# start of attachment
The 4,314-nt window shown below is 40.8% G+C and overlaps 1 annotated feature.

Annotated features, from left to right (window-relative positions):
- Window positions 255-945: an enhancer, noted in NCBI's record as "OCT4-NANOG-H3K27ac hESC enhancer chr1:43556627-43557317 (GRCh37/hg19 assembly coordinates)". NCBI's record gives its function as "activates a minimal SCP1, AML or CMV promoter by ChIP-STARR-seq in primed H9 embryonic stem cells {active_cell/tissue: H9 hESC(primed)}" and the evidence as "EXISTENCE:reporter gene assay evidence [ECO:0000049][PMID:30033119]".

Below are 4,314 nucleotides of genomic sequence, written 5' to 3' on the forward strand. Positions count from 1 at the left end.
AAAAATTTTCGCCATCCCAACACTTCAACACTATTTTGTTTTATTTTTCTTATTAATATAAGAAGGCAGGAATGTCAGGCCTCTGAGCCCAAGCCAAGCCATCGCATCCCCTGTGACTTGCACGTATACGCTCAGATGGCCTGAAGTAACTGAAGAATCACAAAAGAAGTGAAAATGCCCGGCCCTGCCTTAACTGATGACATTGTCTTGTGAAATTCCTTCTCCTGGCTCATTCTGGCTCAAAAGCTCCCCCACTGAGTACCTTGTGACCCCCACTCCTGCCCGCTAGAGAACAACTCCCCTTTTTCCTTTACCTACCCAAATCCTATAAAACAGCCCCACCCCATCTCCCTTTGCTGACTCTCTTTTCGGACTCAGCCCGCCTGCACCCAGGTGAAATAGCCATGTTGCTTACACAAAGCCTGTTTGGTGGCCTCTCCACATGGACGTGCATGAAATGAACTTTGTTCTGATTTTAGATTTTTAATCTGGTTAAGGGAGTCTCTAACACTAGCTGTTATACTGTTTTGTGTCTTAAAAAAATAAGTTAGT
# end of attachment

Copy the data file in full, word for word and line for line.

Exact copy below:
The 4,314-nt window shown below is 40.8% G+C and overlaps 1 annotated feature.

Annotated features, from left to right (window-relative positions):
- Window positions 255-945: an enhancer, noted in NCBI's record as "OCT4-NANOG-H3K27ac hESC enhancer chr1:43556627-43557317 (GRCh37/hg19 assembly coordinates)". NCBI's record gives its function as "activates a minimal SCP1, AML or CMV promoter by ChIP-STARR-seq in primed H9 embryonic stem cells {active_cell/tissue: H9 hESC(primed)}" and the evidence as "EXISTENCE:reporter gene assay evidence [ECO:0000049][PMID:30033119]".

Below are 4,314 nucleotides of genomic sequence, written 5' to 3' on the forward strand. Positions count from 1 at the left end.
AAAAATTTTCGCCATCCCAACACTTCAACACTATTTTGTTTTATTTTTCTTATTAATATAAGAAGGCAGGAATGTCAGGCCTCTGAGCCCAAGCCAAGCCATCGCATCCCCTGTGACTTGCACGTATACGCTCAGATGGCCTGAAGTAACTGAAGAATCACAAAAGAAGTGAAAATGCCCGGCCCTGCCTTAACTGATGACATTGTCTTGTGAAATTCCTTCTCCTGGCTCATTCTGGCTCAAAAGCTCCCCCACTGAGTACCTTGTGACCCCCACTCCTGCCCGCTAGAGAACAACTCCCCTTTTTCCTTTACCTACCCAAATCCTATAAAACAGCCCCACCCCATCTCCCTTTGCTGACTCTCTTTTCGGACTCAGCCCGCCTGCACCCAGGTGAAATAGCCATGTTGCTTACACAAAGCCTGTTTGGTGGCCTCTCCACATGGACGTGCATGAAATGAACTTTGTTCTGATTTTAGATTTTTAATCTGGTTAAGGGAGTCTCTAACACTAGCTGTTATACTGTTTTGTGTCTTAAAAAAATAAGTTAGT